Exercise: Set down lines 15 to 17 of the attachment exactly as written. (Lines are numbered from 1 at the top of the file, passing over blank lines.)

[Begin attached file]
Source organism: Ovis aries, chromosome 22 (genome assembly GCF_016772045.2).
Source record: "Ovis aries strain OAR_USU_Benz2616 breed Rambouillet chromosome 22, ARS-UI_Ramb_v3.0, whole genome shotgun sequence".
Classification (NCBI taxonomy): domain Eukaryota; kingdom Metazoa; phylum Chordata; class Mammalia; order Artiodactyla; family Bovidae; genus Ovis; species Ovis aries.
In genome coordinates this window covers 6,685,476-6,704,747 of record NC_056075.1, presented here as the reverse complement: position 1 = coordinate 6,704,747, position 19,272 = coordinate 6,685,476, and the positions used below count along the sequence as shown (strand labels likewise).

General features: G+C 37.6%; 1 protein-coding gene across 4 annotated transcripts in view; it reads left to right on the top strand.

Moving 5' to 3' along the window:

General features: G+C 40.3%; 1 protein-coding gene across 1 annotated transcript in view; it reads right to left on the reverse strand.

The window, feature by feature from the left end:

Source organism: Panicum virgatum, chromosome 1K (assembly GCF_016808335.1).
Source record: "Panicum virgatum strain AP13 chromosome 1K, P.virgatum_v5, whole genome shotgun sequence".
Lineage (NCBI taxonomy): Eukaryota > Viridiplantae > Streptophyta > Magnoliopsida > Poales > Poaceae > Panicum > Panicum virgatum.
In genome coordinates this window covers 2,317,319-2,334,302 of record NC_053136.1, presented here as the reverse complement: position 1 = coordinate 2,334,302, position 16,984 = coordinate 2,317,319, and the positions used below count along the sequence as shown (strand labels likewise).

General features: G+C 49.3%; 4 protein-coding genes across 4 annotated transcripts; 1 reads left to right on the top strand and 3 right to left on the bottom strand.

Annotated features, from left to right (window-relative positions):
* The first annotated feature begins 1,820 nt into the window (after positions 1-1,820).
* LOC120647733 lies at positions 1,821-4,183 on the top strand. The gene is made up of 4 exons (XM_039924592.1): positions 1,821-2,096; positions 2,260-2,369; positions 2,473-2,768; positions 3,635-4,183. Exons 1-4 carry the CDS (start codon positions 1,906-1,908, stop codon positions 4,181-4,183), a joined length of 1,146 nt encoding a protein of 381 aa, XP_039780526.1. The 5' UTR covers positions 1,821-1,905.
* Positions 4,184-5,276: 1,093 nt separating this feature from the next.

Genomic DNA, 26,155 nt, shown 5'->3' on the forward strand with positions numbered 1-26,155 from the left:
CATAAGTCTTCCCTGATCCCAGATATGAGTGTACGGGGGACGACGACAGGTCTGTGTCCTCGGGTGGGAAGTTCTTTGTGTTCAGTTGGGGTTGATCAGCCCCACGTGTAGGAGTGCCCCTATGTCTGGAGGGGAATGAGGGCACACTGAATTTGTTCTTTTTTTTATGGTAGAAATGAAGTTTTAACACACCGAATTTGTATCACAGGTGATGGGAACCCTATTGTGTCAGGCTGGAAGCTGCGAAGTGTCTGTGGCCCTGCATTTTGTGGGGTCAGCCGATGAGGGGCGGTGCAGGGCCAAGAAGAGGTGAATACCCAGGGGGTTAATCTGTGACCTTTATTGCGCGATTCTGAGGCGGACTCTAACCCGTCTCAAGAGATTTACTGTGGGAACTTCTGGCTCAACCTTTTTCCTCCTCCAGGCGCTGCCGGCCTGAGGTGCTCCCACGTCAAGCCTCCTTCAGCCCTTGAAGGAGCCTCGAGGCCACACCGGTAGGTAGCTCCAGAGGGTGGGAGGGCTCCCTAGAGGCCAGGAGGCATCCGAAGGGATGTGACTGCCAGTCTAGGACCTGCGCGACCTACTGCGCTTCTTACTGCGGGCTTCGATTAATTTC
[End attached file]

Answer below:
* The first annotated feature begins 1,820 nt into the window (after positions 1-1,820).
* LOC120647733 lies at positions 1,821-4,183 on the top strand. The gene is made up of 4 exons (XM_039924592.1): positions 1,821-2,096; positions 2,260-2,369; positions 2,473-2,768; positions 3,635-4,183. Exons 1-4 carry the CDS (start codon positions 1,906-1,908, stop codon positions 4,181-4,183), a joined length of 1,146 nt encoding a protein of 381 aa, XP_039780526.1. The 5' UTR covers positions 1,821-1,905.
* Positions 4,184-5,276: 1,093 nt separating this feature from the next.